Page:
Ready for a cookout

Community activist Perry Mays, left, acting Atlantic County Prosecutor Jim McClain and Atlantic City police Chief Ernest Jubilee assemble in the high school studio for the taping of a CrimeStoppers segment.

A CrimeStoppers episode recorded Thursday at Atlantic City High School will be used to promote community cookouts and walks that are planned for this summer to help law enforcement officials engage with the community.

The events are designed to be "more meaningful" than similar events last year, according to police Chief Ernest Jubilee. The cookouts will include information sessions focused on the themes of employment and job training, mental health and family life.

The events set to take place throughout the remainder of the summer begin with a July 16 cookout near Chelsea Heights School. The general goal is to address the recurring issues of violence and crime among youths in the city.

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New partners for this year's events include Richard Stockton College and the Atlantic County Prosecutor's Office.

"Where law enforcement has failed in the past is that we have concentrated too much on doing what seems the core function of our job, which is to apprehend people who commit crimes, prosecute them and make sure they are appropriately dealt with," said acting Atlantic County Prosecutor Jim McClain. "There's another part of the job, and that is to show people in the community who are law-abiding and who want to live in a safe environment … that we are there for them. It's invaluable for them to put a face to a title."

Last year - when a series of five cookouts and community walks were held - was good, but it was just an introduction and got people's attention, said Perry Mays, who chairs the newly formed Coalition for a Safer Community, which is organizing this year's events.

Last year helped break the ice between law enforcement and the community, Jubilee said. This year it has grown to include bringing resources to the residents.

McClain said he was able to join one of the walks last year and realized that although most of his time is spent in the courtroom, an important part of his job is to get out in the community and hear firsthand what the concerns are.

As a new partner, Richard Stockton College will gather data through surveys at the event to provide to the coalition, Mays said. The outcomes and measurements will be conducted by Marissa Levy, an associate professor of Criminal Justice at the college.

Kaleem Shabazz, president of the Masjid Muhammed in Atlantic City, said that unfortunately many of the young criminals in the city are members of the Muslim community - a cycle continuing for the past 20 years.

"That's a shame and a challenge for the Islamic community to speak to that," Shabazz said. "That is why we are involved in the coalition."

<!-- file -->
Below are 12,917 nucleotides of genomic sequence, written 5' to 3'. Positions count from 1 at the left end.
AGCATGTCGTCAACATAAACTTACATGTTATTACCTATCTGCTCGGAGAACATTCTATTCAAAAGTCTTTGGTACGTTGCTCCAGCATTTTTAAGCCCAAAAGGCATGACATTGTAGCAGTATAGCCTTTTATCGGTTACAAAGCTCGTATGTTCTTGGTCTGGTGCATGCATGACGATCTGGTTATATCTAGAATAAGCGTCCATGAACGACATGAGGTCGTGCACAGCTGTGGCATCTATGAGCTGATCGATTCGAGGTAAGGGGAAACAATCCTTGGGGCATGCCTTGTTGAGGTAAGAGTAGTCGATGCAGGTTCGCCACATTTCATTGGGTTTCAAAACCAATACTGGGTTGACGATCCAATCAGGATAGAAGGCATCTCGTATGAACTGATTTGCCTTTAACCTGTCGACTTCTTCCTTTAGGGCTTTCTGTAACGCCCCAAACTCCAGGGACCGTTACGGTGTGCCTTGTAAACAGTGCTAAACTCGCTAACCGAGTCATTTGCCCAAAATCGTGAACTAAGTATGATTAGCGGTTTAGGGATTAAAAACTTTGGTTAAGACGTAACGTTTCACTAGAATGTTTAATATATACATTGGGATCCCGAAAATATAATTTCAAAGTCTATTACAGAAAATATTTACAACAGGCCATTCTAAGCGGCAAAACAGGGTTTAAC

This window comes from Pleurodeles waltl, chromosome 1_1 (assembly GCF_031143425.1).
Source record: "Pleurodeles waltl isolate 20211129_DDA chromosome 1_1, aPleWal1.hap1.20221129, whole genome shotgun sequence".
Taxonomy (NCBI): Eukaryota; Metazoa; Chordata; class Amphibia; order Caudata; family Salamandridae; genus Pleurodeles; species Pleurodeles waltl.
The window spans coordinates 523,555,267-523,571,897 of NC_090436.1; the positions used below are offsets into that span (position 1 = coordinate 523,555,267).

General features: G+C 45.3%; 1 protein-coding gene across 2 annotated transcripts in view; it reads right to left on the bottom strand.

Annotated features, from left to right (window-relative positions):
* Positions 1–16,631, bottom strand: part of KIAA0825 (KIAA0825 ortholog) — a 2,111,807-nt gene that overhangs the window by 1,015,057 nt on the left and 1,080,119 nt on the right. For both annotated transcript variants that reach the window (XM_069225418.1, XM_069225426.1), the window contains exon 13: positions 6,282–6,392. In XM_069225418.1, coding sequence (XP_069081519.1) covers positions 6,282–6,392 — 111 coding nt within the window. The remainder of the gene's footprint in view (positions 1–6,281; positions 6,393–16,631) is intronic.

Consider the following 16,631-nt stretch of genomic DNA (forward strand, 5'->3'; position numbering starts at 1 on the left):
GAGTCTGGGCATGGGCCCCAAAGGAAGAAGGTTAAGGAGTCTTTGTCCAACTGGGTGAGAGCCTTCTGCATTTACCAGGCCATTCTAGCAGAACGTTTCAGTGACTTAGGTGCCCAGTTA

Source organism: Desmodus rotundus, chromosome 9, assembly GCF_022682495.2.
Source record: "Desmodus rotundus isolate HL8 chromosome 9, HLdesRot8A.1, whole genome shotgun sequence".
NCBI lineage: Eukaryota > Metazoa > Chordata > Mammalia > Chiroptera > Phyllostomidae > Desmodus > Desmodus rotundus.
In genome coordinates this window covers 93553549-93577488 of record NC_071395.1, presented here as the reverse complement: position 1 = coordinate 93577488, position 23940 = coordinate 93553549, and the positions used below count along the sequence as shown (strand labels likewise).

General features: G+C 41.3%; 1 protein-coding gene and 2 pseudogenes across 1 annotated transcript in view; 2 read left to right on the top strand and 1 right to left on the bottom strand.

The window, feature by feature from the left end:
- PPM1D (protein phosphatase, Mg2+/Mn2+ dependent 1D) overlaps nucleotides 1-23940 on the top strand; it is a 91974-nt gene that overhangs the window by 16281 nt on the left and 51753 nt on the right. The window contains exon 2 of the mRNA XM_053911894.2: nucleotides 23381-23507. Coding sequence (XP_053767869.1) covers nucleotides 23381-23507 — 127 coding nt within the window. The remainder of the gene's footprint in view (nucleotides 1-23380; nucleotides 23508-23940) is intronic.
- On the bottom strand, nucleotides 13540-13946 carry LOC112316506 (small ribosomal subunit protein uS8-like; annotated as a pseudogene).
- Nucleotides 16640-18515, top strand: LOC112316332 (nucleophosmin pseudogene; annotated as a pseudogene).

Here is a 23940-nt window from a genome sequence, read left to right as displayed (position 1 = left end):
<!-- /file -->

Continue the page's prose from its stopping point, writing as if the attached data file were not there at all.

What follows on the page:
The masjid, or mosque, has over the years made it clear that it is no refuge for criminals, he said.

"It's an ongoing problem and we have been attempting to address it," Shabazz said.

Shabazz cited the recent gang and drug raids in Atlantic City and said many of those arrested were linked to the Islamic community and are now in jail.

"But they are going to come out," he said, so the goal is to intervene and address the youths who are still here and warn them away from following a similar path.

"We want to make sure that there is a clear line that Islam stands for positive community action," Shabazz said.

Last year's cookouts and community walks through troubled neighborhoods took place during Ramadan, and this year's events will also mostly coincide with the Muslim holy month, which began this week.

Shabazz said he saw a significant reduction in criminal activity during Ramadan last year and is hoping to see a similar trend this year.

"If you can refrain from violence during the month of Ramadan, you can continue to follow that after Ramadan," Shabazz said.

McClain said that the only way violence is going to be overcome is by efforts from within the community. "We cannot arrest our way out of it or we cannot prosecute our way out of it," he said.

The first cookout is set for 1 to 4 p.m. July 16 at the soccer field near the Chelsea Heights School. The second is July 30 at the New York Avenue School, and the third is Aug. 24 at the Uptown School. The first community walk will be July 24 beginning at about midnight. Others have yet to be scheduled. Atlantic County Toys for Kids is giving out two new bikes at each cookout and will supply the drinks.

Contact Anjalee Khemlani:


Follow Anjalee Khemlani on Twitter @AnjKhem

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